Peter MacMillan is a poet, print maker, and translator.  He is from Ireland and has lived in Japan for more than twenty years.  He holds an M.A. from University College Dublin, where he completed a Master’s degree in philosophy and Ph.D. in English literature.  He has been a Visiting Fellow or Research Fellow at Princeton University, Columbia University, and Oxford University.  He was was awarded the Donald Keene Special Prize for the best translation of a work of classical Japanese literature (Japan-U.S. Friendship Commission Prize for the Translation of Japanese Literature) in 2009 for his book One Hundred Poets, One Poem Each: A Translation of the Ogura Hyakunin Isshu, published by Columbia University Press in 2008.  He is a Visiting Professor at Kyorin University and also teaches at Tokyo University, and was recently elected to be a UNESCO artist, and exhibited at the UNESCO headquarters in Paris this past month. He is also the founder of the Japan Institute (December 2012), an organization that promotes Japanese culture.


The series will also be on view at the Onishi Gallery at 521 West 26 Street, NY through Wednesday, November 7, 2012.

A taste of Starr




Currently on view in the display cases throughout our reading room is a small selection of materials from our various collections, to give you a taste of the breadth and variety of what the Starr Library has to offer.

Included, in the display case near the entrance, are some volumes from a newly acquired Chinese set 上海圖書館藏稀見方志叢刊 / 上海圖書館編 (Shanghai tu shu guan cang xi jian fang zhi cong kan), about which we will tell you more in a subsequent post. 

Also near the entrance are volumes from four different Japanese rare book titles that were recently added to our collection thanks to a combination of CUL Primary Resources Fund grant money and a generous donation from Professor Donald Keene.  The titles included are 繪入源氏小鏡 (Eiri Genji kokagami), 朝比奈唐子遊 (Asaina karakoasobi), 本樹真猿浮氣噺 (Motoki ni masaru uwakibanashi), and 繪入義經記 (Eiri Gikei ki).

Except for the volumes currently on view, these works are all housed in our Rare Book collection, and can be used in our Rare Book Reading Room.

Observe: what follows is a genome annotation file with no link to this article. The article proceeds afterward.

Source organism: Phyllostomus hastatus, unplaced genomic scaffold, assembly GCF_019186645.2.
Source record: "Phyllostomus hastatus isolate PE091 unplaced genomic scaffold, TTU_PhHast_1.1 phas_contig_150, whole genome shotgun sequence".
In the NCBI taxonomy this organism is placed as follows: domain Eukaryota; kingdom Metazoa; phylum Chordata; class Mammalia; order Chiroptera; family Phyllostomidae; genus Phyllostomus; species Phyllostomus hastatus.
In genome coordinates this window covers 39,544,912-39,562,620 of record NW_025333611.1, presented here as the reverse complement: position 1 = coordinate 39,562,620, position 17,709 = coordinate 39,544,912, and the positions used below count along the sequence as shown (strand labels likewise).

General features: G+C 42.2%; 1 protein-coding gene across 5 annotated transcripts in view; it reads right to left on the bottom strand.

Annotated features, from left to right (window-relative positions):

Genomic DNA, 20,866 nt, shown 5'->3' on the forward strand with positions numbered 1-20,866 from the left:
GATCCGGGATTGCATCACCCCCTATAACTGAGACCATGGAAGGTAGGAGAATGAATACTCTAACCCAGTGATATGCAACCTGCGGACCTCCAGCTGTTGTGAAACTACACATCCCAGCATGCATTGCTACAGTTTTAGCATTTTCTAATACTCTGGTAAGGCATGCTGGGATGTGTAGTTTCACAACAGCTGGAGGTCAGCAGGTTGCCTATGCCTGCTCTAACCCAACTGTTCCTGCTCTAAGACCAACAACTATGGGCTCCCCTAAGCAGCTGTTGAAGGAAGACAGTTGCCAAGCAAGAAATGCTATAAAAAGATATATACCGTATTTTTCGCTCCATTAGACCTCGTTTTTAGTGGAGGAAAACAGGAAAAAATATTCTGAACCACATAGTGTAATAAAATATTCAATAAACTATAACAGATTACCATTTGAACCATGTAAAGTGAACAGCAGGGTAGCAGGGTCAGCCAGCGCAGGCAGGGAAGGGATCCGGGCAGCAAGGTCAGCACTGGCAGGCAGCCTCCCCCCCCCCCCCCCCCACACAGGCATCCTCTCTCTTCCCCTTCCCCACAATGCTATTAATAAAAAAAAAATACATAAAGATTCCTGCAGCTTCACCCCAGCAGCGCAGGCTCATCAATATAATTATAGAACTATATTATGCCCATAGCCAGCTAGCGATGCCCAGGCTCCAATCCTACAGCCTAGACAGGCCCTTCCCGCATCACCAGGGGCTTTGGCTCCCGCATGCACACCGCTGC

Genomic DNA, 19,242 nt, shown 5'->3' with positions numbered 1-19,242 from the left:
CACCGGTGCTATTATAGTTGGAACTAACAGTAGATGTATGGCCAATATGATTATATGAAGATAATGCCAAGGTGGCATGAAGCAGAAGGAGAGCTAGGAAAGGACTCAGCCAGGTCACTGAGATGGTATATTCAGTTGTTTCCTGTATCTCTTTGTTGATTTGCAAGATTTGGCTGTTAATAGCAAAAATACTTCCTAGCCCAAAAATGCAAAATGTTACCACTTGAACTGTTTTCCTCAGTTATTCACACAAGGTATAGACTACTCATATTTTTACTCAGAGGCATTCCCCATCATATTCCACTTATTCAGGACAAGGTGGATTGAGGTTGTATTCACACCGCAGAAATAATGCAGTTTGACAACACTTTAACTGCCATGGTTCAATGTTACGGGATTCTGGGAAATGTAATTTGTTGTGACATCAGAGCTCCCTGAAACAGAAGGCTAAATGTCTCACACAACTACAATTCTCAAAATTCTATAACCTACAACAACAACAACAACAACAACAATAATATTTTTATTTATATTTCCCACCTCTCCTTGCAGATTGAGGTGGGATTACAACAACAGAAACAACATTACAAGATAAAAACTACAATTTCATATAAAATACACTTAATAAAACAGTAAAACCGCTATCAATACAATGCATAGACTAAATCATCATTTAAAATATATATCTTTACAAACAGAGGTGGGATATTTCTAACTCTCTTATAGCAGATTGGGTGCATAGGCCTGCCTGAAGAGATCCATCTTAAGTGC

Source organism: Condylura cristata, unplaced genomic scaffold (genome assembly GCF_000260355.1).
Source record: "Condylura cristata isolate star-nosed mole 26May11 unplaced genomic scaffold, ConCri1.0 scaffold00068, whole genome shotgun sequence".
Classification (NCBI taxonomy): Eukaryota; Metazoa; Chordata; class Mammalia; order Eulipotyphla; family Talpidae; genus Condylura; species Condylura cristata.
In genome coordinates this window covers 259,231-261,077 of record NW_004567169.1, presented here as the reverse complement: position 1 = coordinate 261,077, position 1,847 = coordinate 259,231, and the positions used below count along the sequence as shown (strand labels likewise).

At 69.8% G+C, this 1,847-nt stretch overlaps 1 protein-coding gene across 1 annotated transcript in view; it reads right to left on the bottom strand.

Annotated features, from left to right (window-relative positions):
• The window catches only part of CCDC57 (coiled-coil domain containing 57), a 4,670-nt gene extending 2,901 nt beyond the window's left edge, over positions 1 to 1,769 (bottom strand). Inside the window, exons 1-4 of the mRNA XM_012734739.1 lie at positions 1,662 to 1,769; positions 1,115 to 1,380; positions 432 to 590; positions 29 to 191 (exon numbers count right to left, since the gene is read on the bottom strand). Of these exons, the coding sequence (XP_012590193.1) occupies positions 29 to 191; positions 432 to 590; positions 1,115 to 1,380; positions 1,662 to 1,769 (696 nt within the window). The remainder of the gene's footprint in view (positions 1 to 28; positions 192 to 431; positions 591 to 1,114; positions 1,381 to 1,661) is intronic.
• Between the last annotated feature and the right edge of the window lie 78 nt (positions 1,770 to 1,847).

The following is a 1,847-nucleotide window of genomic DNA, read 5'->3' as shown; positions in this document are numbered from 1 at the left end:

In the display case in the center of the reading room you will find a volume including the inaugural and subsequent issues of a short-lived Tibetan pictorial magazine that features a variety of issues during the late 1950s.  In addition, the covers of two databases are shown, to wit a digital version of the Tempangma manuscript of the Kangyur, created in Gyantse in 1431, and a digital version of the Peking manuscript of the Kangyur preserved at National Library of Mongolia.  These databases are available for on-site use, by contacting the Tibetan Studies Librarian Lauran Hartley.

To the left of the Tibetan display is a selection of six Korean popular novels.  These come from a larger collection of 157 such booklets.  The collection is considered quite rare. 

A third display case is located near the stained glass window at the end of the reading room and includes a selection of postwar film-related publications, both scholarly and popular, from the Makino Mamoru Collection on the History of East Asian Film.  For more information on this collection check out the website and the Makino Collection blog.


In addition to our very substantial print-based collections, Starr Library also owns many less expected items, from woodblock prints to postcards to oracle bones.  Most of these artifactual items lack proper description and are, at this time part of our more "hidden" collections.  As an illustration of such artifacts we are showing a variety of printing blocks and printing type in the display case near the stained glass window, as well as ancient Chinese lance heads near the entrance.  We hope to highlight more of these three-dimensional treasures in blogs to come.